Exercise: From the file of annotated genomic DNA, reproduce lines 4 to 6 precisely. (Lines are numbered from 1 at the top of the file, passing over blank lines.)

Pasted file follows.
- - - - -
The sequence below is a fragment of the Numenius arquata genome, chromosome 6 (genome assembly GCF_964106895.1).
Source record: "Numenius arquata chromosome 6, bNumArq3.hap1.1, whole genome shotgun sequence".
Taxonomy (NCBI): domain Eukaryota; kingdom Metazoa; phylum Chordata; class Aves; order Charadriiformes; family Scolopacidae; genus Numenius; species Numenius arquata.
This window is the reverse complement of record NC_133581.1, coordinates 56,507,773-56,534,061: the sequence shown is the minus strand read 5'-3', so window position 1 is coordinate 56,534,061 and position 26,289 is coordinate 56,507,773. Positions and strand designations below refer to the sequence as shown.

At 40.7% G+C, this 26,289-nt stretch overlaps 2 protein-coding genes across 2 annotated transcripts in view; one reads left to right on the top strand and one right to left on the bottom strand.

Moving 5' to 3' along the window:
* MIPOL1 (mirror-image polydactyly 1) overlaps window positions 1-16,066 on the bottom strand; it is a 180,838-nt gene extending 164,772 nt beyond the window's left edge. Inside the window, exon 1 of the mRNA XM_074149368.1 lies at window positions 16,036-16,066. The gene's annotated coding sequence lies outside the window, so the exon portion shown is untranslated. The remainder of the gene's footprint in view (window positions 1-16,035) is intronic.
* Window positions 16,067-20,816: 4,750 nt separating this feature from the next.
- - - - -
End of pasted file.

This window is the reverse complement of record NC_133581.1, coordinates 56,507,773-56,534,061: the sequence shown is the minus strand read 5'-3', so window position 1 is coordinate 56,534,061 and position 26,289 is coordinate 56,507,773. Positions and strand designations below refer to the sequence as shown.

At 40.7% G+C, this 26,289-nt stretch overlaps 2 protein-coding genes across 2 annotated transcripts in view; one reads left to right on the top strand and one right to left on the bottom strand.

Moving 5' to 3' along the window: